In this talk, Jeff Richman discusses research from his book Building the Brooklyn Bridge 1869–1883: An Illustrated History with Images in 3D. It’s a captivating story of how a bridge of unprecedented size and technology was built over the East River, connecting, for the first time, the then independent cities of Brooklyn and New York.
This awe-inspiring structure was not only a modern engineering feat of extraordinary imagination, fortitude, and skill, it also was a towering beacon of human triumph.
For the book, Richman gathered 253 superb 19th-century images, many never before published on the printed page, including engineering drawings, photographs, stereographs (seen in 3D using a viewer), woodcuts, and colored lithographs.
He relates how a small group of dedicated engineers and thousands of workers toiled for more than a decade to construct what was then the largest suspension bridge ever built, section by section, from the massive anchorages and elegant towers to the cables and bridge railway (operational four months after the bridge’s official opening).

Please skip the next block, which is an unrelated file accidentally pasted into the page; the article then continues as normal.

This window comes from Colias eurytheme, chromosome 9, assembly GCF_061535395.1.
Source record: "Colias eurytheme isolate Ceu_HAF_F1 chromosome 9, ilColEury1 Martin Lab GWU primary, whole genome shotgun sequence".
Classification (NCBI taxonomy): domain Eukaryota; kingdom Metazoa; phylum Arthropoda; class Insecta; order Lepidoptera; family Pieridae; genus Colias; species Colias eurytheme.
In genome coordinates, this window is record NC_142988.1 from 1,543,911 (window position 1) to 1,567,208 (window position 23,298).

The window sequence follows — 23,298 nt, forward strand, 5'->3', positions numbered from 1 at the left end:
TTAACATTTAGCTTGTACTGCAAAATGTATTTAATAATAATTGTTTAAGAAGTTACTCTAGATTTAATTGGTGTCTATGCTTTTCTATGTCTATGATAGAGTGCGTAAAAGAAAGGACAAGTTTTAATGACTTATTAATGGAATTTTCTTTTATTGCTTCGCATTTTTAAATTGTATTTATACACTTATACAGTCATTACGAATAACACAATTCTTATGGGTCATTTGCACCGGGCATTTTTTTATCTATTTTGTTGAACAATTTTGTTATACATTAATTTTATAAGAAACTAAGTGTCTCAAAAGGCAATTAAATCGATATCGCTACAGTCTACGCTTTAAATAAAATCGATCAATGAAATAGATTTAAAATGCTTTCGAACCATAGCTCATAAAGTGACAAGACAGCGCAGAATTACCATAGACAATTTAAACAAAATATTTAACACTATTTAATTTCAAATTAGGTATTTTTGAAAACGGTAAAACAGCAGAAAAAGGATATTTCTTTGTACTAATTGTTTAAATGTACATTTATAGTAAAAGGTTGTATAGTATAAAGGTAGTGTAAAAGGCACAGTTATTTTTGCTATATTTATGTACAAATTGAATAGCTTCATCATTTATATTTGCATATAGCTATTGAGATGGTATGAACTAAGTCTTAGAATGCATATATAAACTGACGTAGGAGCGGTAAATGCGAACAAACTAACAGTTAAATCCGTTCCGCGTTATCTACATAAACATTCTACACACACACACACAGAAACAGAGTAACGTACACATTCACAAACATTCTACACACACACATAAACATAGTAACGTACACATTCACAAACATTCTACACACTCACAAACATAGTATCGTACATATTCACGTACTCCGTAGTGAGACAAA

This talk invites the reader to step back in time to discover why this iconic bridge—proclaimed the ‘eighth wonder of the world’ soon after its completion and a National Historic Landmark in 1964—continues to hold such a special place in the hearts of so many.
Richman has been fascinated by New York City’s history for as long as he can remember. In 2007, after 33 years of practicing law, he became the full-time historian at Brooklyn’s Green-Wood Cemetery. He is the author of three previous books, including Brooklyn’s Green-Wood Cemetery: New York’s Buried Treasure (1998). An avid collector, he has amassed an outstanding collection of stereoview and lantern slide photographs of New York City—many of the Brooklyn Bridge under construction—which he donated to The Green-Wood Historic Fund.
Presented on August 7, 2021.